Preventing Concussions: Learning from Woodpeckers

Why Don't Woodpeckers Get Headaches? is not only the title of Mike O'Connor's first book. It's also the driving question behind a new device that could help prevent concussions. Here's the problem: While helmets can prevent skull fractures, they can’t prevent concussions. The brain floats in fluid inside the skull and can therefore slosh around during impact. The solution? Consider the woodpecker. 

Dr. David Smith, CEO of Xennovate Medical, received a bit of advice from an attendee at one of his lectures in 2007. The advice was to investigate how woodpeckers manage to knock their heads against trees all day without suffering any ill effects. Smith appreciated the advice and began studying woodpeckers. 

A woodpecker has a very long tongue. In some species, the tongue is supported by bones that wrap all the way around the head. It appears that the tongue compresses the bones, and therefore the neck veins, as the woodpecker thrusts its head forward. The resulting slight increase in skull fluid volume helps keep the brain from knocking against the skull.

Smith wondered whether the same effect could be reproduced in humans, perhaps with some kind of collar. He contacted Dr. Julian Bailes—yes, the doctor played by Alec Baldwin in the 2015 movie Concussion. Bailes had testified before Congress in 2009 about head injuries in the NFL, having been team doctor for the Pittsburgh Steelers from 1988-98.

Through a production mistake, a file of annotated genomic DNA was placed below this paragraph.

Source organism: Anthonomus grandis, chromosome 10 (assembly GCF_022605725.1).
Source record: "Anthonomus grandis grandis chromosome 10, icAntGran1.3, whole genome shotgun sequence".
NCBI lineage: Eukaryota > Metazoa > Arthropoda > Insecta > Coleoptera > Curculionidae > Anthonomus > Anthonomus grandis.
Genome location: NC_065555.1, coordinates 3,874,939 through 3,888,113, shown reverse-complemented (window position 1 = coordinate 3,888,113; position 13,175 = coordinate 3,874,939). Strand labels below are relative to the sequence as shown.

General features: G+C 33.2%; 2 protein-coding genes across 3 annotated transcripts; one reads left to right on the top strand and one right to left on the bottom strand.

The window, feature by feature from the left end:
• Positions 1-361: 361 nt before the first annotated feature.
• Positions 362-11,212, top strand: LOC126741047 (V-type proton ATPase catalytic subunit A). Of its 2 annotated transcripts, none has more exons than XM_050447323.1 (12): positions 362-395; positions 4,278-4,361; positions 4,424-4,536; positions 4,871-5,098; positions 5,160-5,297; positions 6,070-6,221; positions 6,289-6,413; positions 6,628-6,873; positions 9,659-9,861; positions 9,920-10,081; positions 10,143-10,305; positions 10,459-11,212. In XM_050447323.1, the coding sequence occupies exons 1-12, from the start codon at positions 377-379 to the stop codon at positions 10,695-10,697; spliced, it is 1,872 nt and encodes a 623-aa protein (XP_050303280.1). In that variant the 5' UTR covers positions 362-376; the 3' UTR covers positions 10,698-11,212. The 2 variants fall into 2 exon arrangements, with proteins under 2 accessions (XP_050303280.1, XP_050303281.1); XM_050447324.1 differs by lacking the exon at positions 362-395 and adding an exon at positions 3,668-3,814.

Smith and Bailes designed a collar that gently presses on the back and sides of the neck, leaving the throat unobstructed. The pressure slightly compresses the jugular vein, slowing the blood flow out of the brain. The result: the skull temporarily contains an extra teaspoon of blood. This extra teaspoon of volume, which causes no harm, reduces the amount of sloshing that the brain can do when the head is walloped.

Smith and Bailes tested their first model on rats. It worked well enough that they decided to move on to human subjects. Three years ago, Smith and Bailes invited Dr. Gregory Myer at the Human Performance Laboratory at Cincinnati Children’s Hospital to join their effort. They tested the collar with high school football players. The results will appear in a paper that Myer intends to submit for publication early next year.

Performance Sports Group, which makes Bauer ice hockey equipment and Cascade lacrosse helmets, has committed $7 million toward production of the band. More importantly, CEO Kevin Davis has such confidence in the band’s effectiveness that he’s asked his son to wear it when he plays hockey.

We hope he says "Thank you" to any woodpeckers he sees or hears on the way to practice.